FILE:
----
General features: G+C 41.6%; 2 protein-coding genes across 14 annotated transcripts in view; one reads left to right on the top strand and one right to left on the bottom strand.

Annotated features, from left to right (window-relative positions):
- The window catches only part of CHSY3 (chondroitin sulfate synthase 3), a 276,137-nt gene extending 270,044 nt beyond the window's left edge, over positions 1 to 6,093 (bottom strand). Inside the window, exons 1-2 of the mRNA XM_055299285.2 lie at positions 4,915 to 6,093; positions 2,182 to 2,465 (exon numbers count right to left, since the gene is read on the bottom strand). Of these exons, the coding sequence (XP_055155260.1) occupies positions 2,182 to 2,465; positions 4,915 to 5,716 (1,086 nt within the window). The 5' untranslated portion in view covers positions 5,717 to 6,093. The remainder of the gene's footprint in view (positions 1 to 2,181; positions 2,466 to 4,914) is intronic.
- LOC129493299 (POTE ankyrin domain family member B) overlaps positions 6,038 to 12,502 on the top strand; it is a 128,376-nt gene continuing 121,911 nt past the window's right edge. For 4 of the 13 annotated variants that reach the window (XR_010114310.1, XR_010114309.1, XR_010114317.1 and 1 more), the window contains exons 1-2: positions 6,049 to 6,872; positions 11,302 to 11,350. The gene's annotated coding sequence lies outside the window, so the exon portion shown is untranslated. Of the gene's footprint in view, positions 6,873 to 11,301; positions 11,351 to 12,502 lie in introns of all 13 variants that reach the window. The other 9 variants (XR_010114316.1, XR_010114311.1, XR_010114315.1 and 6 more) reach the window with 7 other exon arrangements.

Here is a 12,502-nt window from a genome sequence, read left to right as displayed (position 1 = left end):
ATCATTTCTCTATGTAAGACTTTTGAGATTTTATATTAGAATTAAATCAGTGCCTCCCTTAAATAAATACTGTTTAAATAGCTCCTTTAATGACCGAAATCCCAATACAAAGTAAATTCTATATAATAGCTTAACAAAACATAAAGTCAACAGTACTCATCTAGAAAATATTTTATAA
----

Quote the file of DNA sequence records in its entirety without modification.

General features: G+C 41.6%; 2 protein-coding genes across 14 annotated transcripts in view; one reads left to right on the top strand and one right to left on the bottom strand.

Annotated features, from left to right (window-relative positions):
- The window catches only part of CHSY3 (chondroitin sulfate synthase 3), a 276,137-nt gene extending 270,044 nt beyond the window's left edge, over positions 1 to 6,093 (bottom strand). Inside the window, exons 1-2 of the mRNA XM_055299285.2 lie at positions 4,915 to 6,093; positions 2,182 to 2,465 (exon numbers count right to left, since the gene is read on the bottom strand). Of these exons, the coding sequence (XP_055155260.1) occupies positions 2,182 to 2,465; positions 4,915 to 5,716 (1,086 nt within the window). The 5' untranslated portion in view covers positions 5,717 to 6,093. The remainder of the gene's footprint in view (positions 1 to 2,181; positions 2,466 to 4,914) is intronic.
- LOC129493299 (POTE ankyrin domain family member B) overlaps positions 6,038 to 12,502 on the top strand; it is a 128,376-nt gene continuing 121,911 nt past the window's right edge. For 4 of the 13 annotated variants that reach the window (XR_010114310.1, XR_010114309.1, XR_010114317.1 and 1 more), the window contains exons 1-2: positions 6,049 to 6,872; positions 11,302 to 11,350. The gene's annotated coding sequence lies outside the window, so the exon portion shown is untranslated. Of the gene's footprint in view, positions 6,873 to 11,301; positions 11,351 to 12,502 lie in introns of all 13 variants that reach the window. The other 9 variants (XR_010114316.1, XR_010114311.1, XR_010114315.1 and 6 more) reach the window with 7 other exon arrangements.

Here is a 12,502-nt window from a genome sequence, read left to right as displayed (position 1 = left end):
ATCATTTCTCTATGTAAGACTTTTGAGATTTTATATTAGAATTAAATCAGTGCCTCCCTTAAATAAATACTGTTTAAATAGCTCCTTTAATGACCGAAATCCCAATACAAAGTAAATTCTATATAATAGCTTAACAAAACATAAAGTCAACAGTACTCATCTAGAAAATATTTTATAA